Building on two decades of growth, Gibson, Dunn & Crutcher posted increases in its 2016 financial results, as its gross revenue surpassed $1.6 billion while profits per equity partner grew by nearly 3 percent.

Kenneth Doran of Gibson, Dunn & Crutcher

Gibson Dunn chairman and managing partner Ken Doran described 2016 as an “active” and “fabulous” year for the firm. He said it was the 21st consecutive year of revenue growth for Gibson Dunn, and the 20th consecutive year of increased profits.

The firm posted gross revenue of more than $1.606 billion in 2016, a 4.6 percent increase compared with 2015. Equity partner profits grew 2.8 percent, rising to $3.275 million in 2016, compared with $3.185 million in 2015. Revenue per lawyer at the 1,239-lawyer firm rose to $1.295 million, a 2.4 percent increase over 2015. Net income in 2016 reached $977.5 million, 3.4 percent higher than 2015.

Doran said the latest financial results stood out in part because they came in a year when the world outside his firm was marked by uncertainty—a result of factors such as the Brexit vote in the U.K., a contentious presidential election in the U.S. and middling oil prices.

“All areas were contributing to last year’s record results, notwithstanding a challenging environment,” said Doran. “There were lots of headwinds and yet we managed to navigate through all of that.”

The firm’s transactional lawyers stayed busy on a number of high-dollar deals, including as counsel for Wal-Mart Stores Inc. in connection with its $3.3 billion acquisition of online retailer Jet.com Inc. Gibson Dunn also had a role in Microsoft Inc.’s $26.2 billion purchase of LinkedIn Corp., serving as LinkedIn’s antitrust counsel for that deal.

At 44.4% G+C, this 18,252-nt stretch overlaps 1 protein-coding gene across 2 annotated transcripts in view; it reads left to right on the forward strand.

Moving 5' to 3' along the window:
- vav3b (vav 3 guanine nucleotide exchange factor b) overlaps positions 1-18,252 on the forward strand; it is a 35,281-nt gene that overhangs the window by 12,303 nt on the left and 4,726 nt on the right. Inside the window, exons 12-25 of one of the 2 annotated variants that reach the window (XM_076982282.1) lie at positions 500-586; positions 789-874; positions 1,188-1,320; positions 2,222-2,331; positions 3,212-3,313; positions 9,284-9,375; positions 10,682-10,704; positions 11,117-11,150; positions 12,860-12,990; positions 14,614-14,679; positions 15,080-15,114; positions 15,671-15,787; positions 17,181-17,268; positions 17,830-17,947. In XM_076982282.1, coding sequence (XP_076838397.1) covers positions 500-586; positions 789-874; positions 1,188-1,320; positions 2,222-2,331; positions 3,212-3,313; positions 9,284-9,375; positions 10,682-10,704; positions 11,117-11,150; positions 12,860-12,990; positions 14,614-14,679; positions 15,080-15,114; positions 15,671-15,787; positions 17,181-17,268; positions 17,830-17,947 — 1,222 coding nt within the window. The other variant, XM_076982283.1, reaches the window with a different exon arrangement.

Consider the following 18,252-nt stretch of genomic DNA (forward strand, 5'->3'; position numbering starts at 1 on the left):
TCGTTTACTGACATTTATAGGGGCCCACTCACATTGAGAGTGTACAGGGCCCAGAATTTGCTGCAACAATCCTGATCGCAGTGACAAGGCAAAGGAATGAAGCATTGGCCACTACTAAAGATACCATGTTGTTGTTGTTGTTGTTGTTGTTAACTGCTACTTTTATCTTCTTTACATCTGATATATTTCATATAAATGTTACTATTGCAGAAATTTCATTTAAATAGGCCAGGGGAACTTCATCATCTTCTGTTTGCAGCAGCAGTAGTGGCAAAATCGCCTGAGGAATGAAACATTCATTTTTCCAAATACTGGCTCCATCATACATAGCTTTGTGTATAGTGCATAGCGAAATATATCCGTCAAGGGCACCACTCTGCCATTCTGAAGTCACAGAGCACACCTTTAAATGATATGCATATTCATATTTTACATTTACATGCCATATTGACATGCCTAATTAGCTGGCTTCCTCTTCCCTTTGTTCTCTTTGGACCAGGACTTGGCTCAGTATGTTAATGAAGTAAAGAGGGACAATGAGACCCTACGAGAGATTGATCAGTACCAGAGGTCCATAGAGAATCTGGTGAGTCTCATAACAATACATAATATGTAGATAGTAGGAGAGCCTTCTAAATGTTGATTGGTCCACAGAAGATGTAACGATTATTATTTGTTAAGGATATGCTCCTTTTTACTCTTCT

On the litigation front, Doran singled out the privacy and data security realm as an area of increased importance for Gibson Dunn. In 2016, the firm had a high-profile representation of Apple Inc. in a battle over federal law enforcement’s efforts to unlock a passcode-protected iPhone that belonged to one of the perpetrators in the 2015 mass shooting in San Bernardino, California.

“I think we’ll see more and more of that kind of work, those kinds of issues, developing for clients all over the world,” Doran said.

Gibson Dunn also had an active 2016 on the lateral hiring front, attracting several outgoing federal government officials to the firm, including Stuart Delery, the Department of Justice’s former acting associate attorney general—the third-highest rank at the agency—and former head of the DOJ’s civil division.

In addition to Delery, whose hire was announced in September, Gibson Dunn brought on Stephanie Brooker, the former enforcement division director at the Treasury Department’s Financial Crimes Enforcement Network. The firm also hired Patrick Stokes, who joined as a partner in Washington after nearly two decades as a federal prosecutor, most recently serving as a senior deputy in the fraud section of DOJ’s criminal division.

“There were some very high-profile, super-talented people coming out of the administration, and we were lucky enough to attract some of them,” said Doran. “I think they will be absolutely terrific, and those who have been with us for awhile are already demonstrating that.”

Beyond the recruitment of former government officials in the U.S., Doran also highlighted hiring and expansion in Gibson Dunn’s international offices in 2016. For instance, the firm, announced in June the opening of a Frankfurt, Germany office led by two former Latham & Watkins transactional lawyers, Dirk Oberbracht and Wilhelm Reinhardt.

Overall, the firm’s lawyer count grew by just over 2 percent to 1,239 in 2016, compared with 1,212 lawyers in 2015. Its equity partnership ranks grew to 299 in 2016 from 297 in 2015, while the total number of partners at Gibson Dunn grew 2.1 percent to 345 in 2016.

Doran said he is optimistic about 2017. Already, the firm has announced a new office opening in Houston, which Doran said would help position the firm as a global player in the energy sector.

“There’s no question that the world is facing significant change,” said Doran. “Change, I think, will create opportunities for our lawyers to help our clients.”

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